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  15. I was kind of thinking about the “preparing to land” part of the trip. De-orbiting. Timing to within a critical handful of seconds when to shoot off the deceleration Roman Candles. And, once having done that, still almost completely following a predetermined ballistic-while-slowing-down path.  

    Maybe I worry too much. Things have a way of becoming lethal when you’re still doing better-than-Mach–2 on that bright streaky path to the landing pad.  

    And I didn’t even say those fighting words … “sonic boom”.  

    Just Saying,
    GoatGuy ✓

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  16. Yes, you can. 

    Bicycles shouldn’t stay up. But centripetal force along with the quick-response front steering wheel makes them stable whilst underway. What else could they perhaps be incapable of? … hmmm … flight … submarine … surface boating … can opener … toothbrush … television service … WiFi router.  OK, bicycles must be impossible.  Sheesh…

    You could take the same approach of “real analysis” for the other things you mentioned. You could, for just about every one of the hundreds-to-thousands of rather amazing things that we DO HAVE today, that might otherwise seem somewhat improbable.  

    Thing is, by actually listing the things WRONG with the rah-rah-lets-go-around-the-world plan, well … it puts it in perspective. Many a not-quite-yet-released technology has been balleyhooed as being the greatest thing since Sliced Bread. Then turn(s/ed) out not to be.  Funny thing, that. 

    Just Saying,
    GoatGuy ✓

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  17. Can’t speculate on your “micro-ice crystals” hypothesis unless i find a paper that addresses such a pathway. Isn’t that how snow forms, ice crystals coalescing on some dust particle until it gets too large?

    The temp constraint applies only to vapor phase and is unrelated to time. Increase the temp and water vapor increases, increase water vapor and the temp increases.
    Water vapor by itself isn’t a problem unless you have another independent factor pushing up the temps.

    One of those “magical” feedback mechanisms you don’t care for, “The strongest climate feedback is the tropospheric water vapor feedback (1, 2). The troposphere is the bottom 10–15 km of the atmosphere, and there are physical reasons to expect it to become moister as the surface warms (3)—and, indeed, both observations (4⇓–6) and climate models (7, 8) verify this. Because water vapor is itself a greenhouse gas, tropospheric moistening more than doubles the direct warming from carbon dioxide.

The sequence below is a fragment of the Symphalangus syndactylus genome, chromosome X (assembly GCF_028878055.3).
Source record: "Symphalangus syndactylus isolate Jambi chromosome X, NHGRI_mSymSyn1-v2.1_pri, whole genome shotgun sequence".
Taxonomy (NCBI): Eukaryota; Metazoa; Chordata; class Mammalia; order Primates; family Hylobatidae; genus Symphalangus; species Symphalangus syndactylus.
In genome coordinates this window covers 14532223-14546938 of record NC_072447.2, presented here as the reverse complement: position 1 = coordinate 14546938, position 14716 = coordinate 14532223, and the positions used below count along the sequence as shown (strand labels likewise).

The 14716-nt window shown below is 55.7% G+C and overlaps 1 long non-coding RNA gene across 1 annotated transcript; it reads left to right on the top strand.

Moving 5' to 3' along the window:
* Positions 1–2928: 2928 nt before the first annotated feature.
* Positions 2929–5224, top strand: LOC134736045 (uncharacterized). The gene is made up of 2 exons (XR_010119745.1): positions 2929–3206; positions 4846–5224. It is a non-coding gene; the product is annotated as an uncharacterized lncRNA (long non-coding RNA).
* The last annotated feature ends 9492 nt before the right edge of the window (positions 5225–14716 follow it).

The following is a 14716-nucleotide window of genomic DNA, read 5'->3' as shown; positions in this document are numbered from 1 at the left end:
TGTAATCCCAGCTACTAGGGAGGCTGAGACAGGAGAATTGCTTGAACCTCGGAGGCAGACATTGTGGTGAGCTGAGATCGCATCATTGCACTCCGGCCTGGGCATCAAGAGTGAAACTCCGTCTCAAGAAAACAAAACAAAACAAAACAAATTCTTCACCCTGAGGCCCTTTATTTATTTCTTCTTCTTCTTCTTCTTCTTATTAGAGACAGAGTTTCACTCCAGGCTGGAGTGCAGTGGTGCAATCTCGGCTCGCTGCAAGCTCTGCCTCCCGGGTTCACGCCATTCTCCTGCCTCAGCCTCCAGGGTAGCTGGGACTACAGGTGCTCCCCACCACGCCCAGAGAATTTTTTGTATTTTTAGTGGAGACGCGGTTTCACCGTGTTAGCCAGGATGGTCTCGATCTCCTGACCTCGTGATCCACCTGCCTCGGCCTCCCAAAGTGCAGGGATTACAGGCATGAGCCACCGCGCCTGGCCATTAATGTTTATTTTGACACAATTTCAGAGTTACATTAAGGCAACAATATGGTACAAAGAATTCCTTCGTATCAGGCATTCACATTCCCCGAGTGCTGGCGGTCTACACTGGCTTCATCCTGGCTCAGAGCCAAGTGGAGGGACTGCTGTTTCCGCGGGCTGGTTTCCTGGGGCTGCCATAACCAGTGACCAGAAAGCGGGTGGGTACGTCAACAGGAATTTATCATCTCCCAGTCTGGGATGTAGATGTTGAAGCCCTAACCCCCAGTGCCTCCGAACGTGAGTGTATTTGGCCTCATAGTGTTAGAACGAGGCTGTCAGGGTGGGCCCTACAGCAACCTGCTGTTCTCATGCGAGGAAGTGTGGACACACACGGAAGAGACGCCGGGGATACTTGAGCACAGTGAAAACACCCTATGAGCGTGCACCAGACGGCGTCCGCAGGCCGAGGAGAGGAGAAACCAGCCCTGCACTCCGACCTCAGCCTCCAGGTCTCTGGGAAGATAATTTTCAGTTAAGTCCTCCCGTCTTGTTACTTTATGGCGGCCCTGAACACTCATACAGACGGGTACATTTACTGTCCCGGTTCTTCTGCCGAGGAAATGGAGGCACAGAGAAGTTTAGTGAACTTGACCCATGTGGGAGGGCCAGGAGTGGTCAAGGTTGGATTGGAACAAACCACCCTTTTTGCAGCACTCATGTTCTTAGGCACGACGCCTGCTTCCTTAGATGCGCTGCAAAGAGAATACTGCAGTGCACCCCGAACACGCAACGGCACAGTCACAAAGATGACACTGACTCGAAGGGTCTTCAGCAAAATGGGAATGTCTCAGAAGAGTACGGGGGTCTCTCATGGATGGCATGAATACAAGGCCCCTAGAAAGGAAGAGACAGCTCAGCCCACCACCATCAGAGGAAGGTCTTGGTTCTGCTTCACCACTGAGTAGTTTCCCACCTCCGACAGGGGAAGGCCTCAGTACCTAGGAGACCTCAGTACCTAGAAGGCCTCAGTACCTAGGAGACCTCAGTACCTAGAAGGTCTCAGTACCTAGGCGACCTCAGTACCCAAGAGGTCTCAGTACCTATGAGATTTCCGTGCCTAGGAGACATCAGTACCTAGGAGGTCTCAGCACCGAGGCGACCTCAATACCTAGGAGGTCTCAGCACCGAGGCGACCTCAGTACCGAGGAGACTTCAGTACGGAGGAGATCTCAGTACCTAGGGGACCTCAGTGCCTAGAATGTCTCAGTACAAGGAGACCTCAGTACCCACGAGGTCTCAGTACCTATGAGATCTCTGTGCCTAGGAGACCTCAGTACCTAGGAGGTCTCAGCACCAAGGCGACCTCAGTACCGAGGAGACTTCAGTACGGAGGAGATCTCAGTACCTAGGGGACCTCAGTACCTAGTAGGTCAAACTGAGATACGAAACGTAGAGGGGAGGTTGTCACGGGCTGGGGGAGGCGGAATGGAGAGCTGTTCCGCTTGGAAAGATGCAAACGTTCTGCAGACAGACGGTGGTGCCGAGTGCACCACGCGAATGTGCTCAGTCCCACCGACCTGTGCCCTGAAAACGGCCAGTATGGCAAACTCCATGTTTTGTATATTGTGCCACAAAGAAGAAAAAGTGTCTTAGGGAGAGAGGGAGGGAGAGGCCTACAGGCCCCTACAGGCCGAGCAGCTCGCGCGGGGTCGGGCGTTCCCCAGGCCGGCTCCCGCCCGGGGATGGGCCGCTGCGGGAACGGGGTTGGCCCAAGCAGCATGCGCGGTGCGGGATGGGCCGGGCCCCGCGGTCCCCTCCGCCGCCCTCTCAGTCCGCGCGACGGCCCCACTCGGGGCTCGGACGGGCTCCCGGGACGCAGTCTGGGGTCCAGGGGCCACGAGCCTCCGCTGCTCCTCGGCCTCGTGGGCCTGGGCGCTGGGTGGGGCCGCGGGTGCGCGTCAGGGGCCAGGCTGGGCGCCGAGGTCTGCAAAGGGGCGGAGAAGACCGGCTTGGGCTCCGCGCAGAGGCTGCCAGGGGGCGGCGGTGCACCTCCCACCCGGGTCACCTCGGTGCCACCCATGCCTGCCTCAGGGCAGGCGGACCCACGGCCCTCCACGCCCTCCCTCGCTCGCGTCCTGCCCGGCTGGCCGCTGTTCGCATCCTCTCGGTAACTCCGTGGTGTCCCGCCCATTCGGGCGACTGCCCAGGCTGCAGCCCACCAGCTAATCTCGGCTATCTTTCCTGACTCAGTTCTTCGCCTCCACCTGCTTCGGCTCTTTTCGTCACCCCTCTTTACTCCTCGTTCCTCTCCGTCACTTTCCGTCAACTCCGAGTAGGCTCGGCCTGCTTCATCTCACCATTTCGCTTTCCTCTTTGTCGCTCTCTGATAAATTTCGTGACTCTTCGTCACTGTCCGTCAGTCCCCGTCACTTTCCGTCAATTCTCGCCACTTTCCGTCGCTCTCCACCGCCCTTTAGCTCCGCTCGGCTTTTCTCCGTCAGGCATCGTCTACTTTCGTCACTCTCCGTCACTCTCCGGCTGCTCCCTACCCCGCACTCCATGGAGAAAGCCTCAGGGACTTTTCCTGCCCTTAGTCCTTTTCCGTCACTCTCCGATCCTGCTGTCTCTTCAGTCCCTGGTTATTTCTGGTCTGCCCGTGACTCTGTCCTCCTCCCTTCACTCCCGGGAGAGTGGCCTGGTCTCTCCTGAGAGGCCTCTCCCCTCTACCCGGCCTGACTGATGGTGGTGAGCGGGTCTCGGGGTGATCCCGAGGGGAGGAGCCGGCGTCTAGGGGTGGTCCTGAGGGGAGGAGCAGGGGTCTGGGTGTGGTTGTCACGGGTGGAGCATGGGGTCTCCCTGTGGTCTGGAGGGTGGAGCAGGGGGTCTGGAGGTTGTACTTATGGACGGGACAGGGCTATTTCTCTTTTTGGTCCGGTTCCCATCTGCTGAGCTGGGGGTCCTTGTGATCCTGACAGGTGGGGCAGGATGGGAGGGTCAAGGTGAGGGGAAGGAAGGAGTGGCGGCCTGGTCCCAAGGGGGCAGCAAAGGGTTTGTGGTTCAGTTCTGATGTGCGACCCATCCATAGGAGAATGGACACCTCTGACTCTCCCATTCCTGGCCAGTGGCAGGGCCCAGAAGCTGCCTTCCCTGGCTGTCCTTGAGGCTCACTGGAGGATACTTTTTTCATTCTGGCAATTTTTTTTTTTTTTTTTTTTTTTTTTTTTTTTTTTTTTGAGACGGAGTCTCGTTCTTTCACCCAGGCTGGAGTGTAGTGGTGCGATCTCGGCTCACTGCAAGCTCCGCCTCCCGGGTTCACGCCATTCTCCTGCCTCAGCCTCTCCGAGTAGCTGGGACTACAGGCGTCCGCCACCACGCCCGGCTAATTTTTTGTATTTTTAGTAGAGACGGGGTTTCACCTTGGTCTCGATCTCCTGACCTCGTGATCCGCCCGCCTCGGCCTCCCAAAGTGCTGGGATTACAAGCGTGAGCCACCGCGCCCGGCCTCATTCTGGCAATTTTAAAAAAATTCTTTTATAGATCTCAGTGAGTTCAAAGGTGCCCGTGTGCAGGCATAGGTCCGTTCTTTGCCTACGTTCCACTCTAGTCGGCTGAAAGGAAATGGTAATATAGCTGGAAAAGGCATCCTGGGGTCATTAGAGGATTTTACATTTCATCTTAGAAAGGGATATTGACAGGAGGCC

doi: 10.1073/pnas.1310344110

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  18. I could be convinced that such a market could be developed once it became available.

    I could also be convinced that it would not. My point is that it isn’t obviously a wrong idea.

    Right now, of course, there is no demand, but that’s because nobody is even thinking about that. What was the demand for Russian Dashcam videos of car crashes in 1990? What was the demand for world wide distribution of humorous cat videos in 1967?

    As a wild speculation: What about restaurants serving Tasmanian Lobster guaranteed caught fresh within the hour?

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  19. I mostly agree, but I’ll be a pedant and point out that airships were abandoned not because of the Hindenburg disaster, but because of the Hindenburg, and the R101, and the … just go to https://en.wikipedia.org/wiki/List_of_airship_accidents

    Airships had a LOT of disasters. PRobably a lot less than aeroplanes, but aeroplanes (at the time) were tiny and cheap and only had a couple of men on board, while an airship was (as the name implies) like a ship. Losing a ship was headlines and revising the defense budget etc. It just wasn’t sustainable.

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  20. #7 is a bit unclear to me.

    Which errant things, in particular, do modern airliners dodge?

    The only example I can think of is very bad weather, which the suborbital will go over the top of.

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  21. We can make similar will-not-happen lists for bicycles, motorcycles, high-speed automobiles and aeroplanes. The future will happen and it will be different from the present.

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  22. I’ve not googled to see if anyone has done the math, but rather than flying from New York to London or Paris on a Concord, is there a market for overnight “sleeper” airships? Particularly if you have cabins and are not as cramped as an airplane?

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  23. And let’s not start with subjecting your well paying costumers to high gees. They are not astronauts, they may not be very well physically fit, and they don’t train for high-g launches.

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  24. Not so much legally, but ASAT capability has been a non-trivial exercise. With the spread of commercial rocket technology, that will no longer be the case. So if Podunkistan doesn’t want a rocket or satellite over their landmass, they will have the capability to do something about it.